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Once upon a time, internet dating was a vaguely embarrassing pursuit.Who wanted to be one of those lonely hearts trolling the singles bars of cyberspace?
But at 44, I started to realize that if I want a companion before Social Security kicks in, I have to leave the couch.I’m supposed to focus on how I feel, not on “the package”—but it’s hard when the package is so beautifully wrapped.He's sweet, too, talking about his grandma, and we follow dinner with drinks.I want you to be on the site at least three hours a week.” Uh-oh. Kindly, Hoffman refrains from mocking my unassisted self-description: “I’m a loving person who likes trying new restaurants and a sweet treat before bed.” (I never realized how dirty that sounds.) She asks about my hobbies, how my coworkers would fill in the “most likely to” blank. And if they occasionally get a positive response, they may figure it can't hurt to try again.She then revises my profile, noting that I love cooking vegetables I grow in my garden, that Dave Chappelle has my kind of humor, that “meeting new people excites me: I could spend half an hour talking to the cashiers at Trader Joe’s.” Three-quarters of the profile should be about me, and the other quarter about what I want in a mate, says Hoffman, who tells me to be specific here, too: The goal isn’t to attract everyone, it’s to find The One. "In psychology research, we call this a 'variable reinforcement schedule,'" Lehmiller says.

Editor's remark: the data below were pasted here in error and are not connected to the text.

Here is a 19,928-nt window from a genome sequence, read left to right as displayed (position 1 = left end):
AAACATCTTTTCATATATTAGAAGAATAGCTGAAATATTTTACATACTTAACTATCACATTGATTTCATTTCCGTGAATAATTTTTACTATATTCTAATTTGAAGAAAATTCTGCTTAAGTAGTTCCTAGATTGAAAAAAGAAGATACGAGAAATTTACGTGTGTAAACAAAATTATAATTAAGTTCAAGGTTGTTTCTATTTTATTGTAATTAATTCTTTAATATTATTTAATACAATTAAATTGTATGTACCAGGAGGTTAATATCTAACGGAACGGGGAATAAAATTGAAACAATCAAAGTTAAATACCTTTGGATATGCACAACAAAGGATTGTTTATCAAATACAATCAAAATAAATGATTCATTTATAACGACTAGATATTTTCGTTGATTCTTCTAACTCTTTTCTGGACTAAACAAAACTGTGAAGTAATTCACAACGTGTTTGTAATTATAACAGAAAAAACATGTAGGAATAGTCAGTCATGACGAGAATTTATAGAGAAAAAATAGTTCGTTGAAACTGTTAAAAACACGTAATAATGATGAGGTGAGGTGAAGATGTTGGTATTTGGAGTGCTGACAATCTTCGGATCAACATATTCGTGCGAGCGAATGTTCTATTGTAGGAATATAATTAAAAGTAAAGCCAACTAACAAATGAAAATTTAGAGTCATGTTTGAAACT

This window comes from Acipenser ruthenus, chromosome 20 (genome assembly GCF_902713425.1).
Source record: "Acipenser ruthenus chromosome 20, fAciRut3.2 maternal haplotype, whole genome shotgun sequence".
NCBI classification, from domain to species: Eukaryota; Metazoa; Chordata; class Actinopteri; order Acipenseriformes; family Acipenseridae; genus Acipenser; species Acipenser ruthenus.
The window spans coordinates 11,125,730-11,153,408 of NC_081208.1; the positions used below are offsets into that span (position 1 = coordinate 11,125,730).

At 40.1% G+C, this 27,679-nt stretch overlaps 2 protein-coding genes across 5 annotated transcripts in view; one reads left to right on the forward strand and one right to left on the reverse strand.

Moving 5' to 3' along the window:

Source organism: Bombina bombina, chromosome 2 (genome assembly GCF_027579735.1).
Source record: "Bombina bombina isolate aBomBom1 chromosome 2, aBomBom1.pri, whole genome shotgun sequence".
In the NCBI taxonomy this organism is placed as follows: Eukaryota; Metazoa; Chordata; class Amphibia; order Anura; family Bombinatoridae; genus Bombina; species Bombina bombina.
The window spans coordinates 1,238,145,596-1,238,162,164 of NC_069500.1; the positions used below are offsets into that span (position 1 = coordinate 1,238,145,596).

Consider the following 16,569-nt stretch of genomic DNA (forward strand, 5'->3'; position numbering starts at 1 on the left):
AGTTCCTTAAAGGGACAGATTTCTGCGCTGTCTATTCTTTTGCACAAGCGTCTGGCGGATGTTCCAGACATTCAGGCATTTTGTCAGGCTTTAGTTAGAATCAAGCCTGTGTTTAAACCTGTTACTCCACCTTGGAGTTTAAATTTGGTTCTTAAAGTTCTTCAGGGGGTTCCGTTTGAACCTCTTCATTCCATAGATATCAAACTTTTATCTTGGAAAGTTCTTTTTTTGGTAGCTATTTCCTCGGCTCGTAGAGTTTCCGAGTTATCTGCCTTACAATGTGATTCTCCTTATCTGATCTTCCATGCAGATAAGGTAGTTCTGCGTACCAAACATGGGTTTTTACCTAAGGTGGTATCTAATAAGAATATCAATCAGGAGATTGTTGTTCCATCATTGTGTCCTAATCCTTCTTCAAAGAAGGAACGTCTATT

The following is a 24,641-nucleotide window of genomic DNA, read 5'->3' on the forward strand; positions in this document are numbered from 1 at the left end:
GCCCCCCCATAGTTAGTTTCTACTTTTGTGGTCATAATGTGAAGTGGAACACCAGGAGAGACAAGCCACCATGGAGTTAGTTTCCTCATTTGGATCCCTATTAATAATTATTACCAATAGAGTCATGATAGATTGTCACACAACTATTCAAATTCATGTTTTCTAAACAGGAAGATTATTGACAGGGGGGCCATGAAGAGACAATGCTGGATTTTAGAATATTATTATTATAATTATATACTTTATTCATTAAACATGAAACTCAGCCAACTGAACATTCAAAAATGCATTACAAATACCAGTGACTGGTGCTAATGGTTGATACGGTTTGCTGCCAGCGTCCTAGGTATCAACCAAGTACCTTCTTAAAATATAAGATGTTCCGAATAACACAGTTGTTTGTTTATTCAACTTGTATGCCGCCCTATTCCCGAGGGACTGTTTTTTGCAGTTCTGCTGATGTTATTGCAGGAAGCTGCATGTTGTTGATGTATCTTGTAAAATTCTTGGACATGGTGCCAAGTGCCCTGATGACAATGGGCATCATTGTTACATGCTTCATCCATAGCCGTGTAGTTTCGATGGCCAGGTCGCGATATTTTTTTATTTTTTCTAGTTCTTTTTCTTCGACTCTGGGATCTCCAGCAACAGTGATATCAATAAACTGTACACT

For the others, we do one of me outside in a green dress, one where I’m wearing something sparkly, and another where I’m standing on an escalator.